An inducible transgene expression system for regulated phenotypic modification of human embryonic stem cells.

Journal: 
Stem Cells Dev
Publication Year: 
2008
Authors: 
Ji-Dong Fu , Yunjoon Jung , Camie W Chan , Ronald A Li
Public Summary: 
Scientific Abstract:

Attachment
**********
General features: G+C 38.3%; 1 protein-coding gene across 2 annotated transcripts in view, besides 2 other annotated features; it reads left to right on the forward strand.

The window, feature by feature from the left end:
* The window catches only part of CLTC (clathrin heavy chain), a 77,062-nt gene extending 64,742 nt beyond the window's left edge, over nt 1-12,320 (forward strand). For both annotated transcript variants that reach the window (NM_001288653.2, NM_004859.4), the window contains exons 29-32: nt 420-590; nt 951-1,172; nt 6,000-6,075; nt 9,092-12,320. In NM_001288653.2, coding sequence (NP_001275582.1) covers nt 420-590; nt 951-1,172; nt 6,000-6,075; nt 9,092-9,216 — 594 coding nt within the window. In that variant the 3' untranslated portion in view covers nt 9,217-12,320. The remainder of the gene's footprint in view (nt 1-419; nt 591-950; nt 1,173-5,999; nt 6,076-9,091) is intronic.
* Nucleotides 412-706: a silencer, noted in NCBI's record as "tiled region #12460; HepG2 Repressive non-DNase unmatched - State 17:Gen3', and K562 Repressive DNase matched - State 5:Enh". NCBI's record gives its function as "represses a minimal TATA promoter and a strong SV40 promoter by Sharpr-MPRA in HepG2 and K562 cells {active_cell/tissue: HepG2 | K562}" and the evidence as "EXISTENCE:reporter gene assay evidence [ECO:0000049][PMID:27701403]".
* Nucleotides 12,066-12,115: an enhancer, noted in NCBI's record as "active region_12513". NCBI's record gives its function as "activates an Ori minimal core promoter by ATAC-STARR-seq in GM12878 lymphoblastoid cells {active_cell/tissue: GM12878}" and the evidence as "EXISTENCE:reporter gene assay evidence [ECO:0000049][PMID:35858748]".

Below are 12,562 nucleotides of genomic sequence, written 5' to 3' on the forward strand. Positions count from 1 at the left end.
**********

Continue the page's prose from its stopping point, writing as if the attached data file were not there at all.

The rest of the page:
Self-renewing pluripotent human embryonic stem (hES) cells are capable of regenerating such non-dividing cells as neurons and cardiomyocytes for therapies and can serve as an excellent experimental model for studying early human development. Both the spatial and temporal relationships of gene expression play a crucial role in determining differentiation; to obtain a better understanding of hES cell differentiation, it will be necessary to establish an inducible system in hES cells that enables specific transgene(s) to reversibly and conditionally express (1) at specific levels and (2) at particular time points during development. Using lentivirus (LV)-mediated gene transfer and a tetracycline-controlled trans-repressor (TR), we first established in hES cells a doxycycline (DOX)-inducible expression system of green fluorescent protein (GFP) to probe its reversibility and kinetics. Upon the addition of DOX, the percentage of GFP(+) hES cells increased time dependently: The time at which 50% of all green cells appeared (T(50)(on)) was 119.5+/-3.2 h; upon DOX removal, GFP expression declined with a half-time (T(50)(off)) of 127.7+/-3.9 h and became completely silenced at day 8. Both the proportion and total mean fluorescence intensity (MFI) were dose-dependent (EC(50)=24.5+/-2.2 ng/ml). The same system when incorporated into murine (m) ES cells similarly exhibited reversible dose-dependent responses with a similar sensitivity (EC(50)=49.5+/-8.5 ng/ml), but the much faster kinetics (T(50)(on)=35.5+/-5.5 h, T(50)(off) = 71.5+/-2.4 hours). DOX-induced expression of the Kir2.1 channels in mES and hES cells led to robust expression of the inwardly rectifying potassium (K(+)) current and thereby hyperpolarized the resting membrane potential (RMP). We conclude that the LV-inducible system established presents a unique tool for probing differentiation.

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